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The complexity of tests tends to go up faster than the complexity of the functions under test.

One of the thought experiments I use for teaching testing is to remind them that nobody wants to read your code. The next person to read your test is probably going to be reading it because it’s failing. They are in effect already having a bad day. Don’t make it worse. They will assign that negative emotion to you.

This has started to affect all of my design thinking. I’m probably only reading your code because I’m trying to hunt down a bug (or my attempt to add new functionality has failed spectacularly). Every time I run into a function that contains code smells, I have to stop long enough to figure out if those smells are the bug I’m looking for or something else. In a particularly bad codebase, like the one I inhabit now, by the time I finally find what I’m looking for, I no longer recall why I was looking for it in the first place.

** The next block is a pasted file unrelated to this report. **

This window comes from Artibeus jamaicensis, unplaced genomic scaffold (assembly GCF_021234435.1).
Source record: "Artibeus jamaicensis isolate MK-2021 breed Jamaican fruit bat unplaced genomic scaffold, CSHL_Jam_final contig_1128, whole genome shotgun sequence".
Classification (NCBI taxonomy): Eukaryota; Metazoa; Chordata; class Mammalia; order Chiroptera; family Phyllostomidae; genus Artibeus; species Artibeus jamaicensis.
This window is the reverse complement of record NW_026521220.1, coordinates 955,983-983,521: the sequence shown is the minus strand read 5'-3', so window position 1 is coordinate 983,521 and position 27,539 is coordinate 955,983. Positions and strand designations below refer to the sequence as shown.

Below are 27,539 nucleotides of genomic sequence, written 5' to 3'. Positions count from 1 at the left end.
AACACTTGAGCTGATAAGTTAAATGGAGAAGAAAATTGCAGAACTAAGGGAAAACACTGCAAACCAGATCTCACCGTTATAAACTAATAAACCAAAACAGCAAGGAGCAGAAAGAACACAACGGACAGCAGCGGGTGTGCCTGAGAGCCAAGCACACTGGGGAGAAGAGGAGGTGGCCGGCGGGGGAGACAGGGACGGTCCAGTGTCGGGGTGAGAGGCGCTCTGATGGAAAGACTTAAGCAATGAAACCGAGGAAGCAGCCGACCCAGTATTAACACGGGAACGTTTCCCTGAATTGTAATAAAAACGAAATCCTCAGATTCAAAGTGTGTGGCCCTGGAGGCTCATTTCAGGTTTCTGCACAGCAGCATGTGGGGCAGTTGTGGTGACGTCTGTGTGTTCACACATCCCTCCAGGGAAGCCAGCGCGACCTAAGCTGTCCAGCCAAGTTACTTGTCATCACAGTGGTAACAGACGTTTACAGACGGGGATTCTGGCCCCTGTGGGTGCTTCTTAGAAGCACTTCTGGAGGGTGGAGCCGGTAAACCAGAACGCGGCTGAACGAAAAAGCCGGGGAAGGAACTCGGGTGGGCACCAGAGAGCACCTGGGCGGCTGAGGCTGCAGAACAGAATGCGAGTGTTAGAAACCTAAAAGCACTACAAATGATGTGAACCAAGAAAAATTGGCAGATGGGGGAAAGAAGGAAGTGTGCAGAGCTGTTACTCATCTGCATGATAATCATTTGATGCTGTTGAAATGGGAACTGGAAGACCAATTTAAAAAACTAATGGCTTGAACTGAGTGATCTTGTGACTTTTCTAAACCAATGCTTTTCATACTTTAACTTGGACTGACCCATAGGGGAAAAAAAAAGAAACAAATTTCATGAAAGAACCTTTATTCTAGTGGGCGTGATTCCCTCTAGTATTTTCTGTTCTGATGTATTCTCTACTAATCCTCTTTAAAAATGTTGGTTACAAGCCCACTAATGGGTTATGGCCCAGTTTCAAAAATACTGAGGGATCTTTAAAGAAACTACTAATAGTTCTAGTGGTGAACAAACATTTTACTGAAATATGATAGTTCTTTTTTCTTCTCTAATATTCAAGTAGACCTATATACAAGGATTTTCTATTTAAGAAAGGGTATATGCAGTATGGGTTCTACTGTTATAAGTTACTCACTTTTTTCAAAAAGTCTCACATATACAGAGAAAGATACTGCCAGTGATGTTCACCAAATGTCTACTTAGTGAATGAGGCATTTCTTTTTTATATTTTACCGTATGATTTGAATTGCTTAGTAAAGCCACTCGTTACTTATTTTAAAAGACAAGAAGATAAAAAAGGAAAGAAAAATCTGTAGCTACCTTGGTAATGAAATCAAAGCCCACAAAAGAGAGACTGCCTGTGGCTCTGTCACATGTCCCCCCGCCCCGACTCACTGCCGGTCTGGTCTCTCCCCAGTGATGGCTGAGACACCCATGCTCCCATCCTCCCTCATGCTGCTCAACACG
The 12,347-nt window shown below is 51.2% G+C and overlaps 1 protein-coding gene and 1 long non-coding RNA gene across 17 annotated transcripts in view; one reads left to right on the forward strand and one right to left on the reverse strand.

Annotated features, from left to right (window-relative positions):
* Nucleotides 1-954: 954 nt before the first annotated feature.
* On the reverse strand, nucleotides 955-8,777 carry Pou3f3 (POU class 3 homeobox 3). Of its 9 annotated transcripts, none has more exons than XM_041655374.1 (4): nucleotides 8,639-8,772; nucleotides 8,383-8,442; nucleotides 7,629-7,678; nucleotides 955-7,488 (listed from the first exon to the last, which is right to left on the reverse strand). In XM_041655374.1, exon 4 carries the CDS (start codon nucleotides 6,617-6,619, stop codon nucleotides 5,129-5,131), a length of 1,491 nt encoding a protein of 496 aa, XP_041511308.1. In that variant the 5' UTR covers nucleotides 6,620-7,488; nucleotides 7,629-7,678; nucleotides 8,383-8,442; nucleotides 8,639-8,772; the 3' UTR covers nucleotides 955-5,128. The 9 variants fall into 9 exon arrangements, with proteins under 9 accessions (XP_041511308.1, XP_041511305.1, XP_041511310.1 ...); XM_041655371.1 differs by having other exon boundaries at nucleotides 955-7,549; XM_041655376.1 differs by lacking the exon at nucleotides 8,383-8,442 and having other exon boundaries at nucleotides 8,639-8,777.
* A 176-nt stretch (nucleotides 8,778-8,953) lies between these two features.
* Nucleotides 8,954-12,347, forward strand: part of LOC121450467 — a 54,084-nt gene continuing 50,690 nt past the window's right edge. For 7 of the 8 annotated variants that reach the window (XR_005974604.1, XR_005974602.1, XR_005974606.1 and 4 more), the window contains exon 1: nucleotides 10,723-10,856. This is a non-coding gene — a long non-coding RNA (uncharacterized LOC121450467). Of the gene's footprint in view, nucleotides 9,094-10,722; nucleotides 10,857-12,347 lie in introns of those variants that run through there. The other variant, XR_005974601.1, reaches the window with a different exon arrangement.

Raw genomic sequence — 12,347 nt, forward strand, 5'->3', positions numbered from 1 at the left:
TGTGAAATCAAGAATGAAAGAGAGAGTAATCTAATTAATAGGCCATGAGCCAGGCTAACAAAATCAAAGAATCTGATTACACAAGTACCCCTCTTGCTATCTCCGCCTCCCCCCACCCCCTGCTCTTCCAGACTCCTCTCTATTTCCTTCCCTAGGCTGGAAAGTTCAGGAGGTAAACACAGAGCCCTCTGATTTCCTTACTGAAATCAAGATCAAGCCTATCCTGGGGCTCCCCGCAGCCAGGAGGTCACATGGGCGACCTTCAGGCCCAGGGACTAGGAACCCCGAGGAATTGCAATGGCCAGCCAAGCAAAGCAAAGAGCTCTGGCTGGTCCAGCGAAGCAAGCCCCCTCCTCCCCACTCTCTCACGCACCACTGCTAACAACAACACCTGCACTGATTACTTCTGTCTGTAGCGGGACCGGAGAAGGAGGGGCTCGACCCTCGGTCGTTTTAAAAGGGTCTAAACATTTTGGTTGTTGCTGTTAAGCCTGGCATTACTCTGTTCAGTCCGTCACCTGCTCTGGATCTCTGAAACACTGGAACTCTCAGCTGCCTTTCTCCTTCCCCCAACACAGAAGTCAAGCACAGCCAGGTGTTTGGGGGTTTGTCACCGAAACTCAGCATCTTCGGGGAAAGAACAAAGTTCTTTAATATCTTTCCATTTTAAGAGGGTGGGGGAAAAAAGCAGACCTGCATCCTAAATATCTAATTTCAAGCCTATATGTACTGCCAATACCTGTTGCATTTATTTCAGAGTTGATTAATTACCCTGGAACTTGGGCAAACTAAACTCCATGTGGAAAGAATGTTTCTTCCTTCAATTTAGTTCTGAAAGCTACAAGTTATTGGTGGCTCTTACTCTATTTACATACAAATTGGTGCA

This is not good code. It’s shitty code written by people who aren’t emotionally secure enough to write straightforward code. Or are running from one emergency to the next, all day every day. Or both. Or are young developers just copying what they see around them.

All interesting points, the reason I hate class clutter is especially because of debugging/understanding. I don't want to have to spend a long time building a mental hierarchy of classes and what they do just to figure why a link doesn't have the right URI. Essentially, people use classes to achieve magic code. Code that's very, very convenient when it works, but is monstrous to debug when it doesn't. Especially if the code isn't something you're familiar with.

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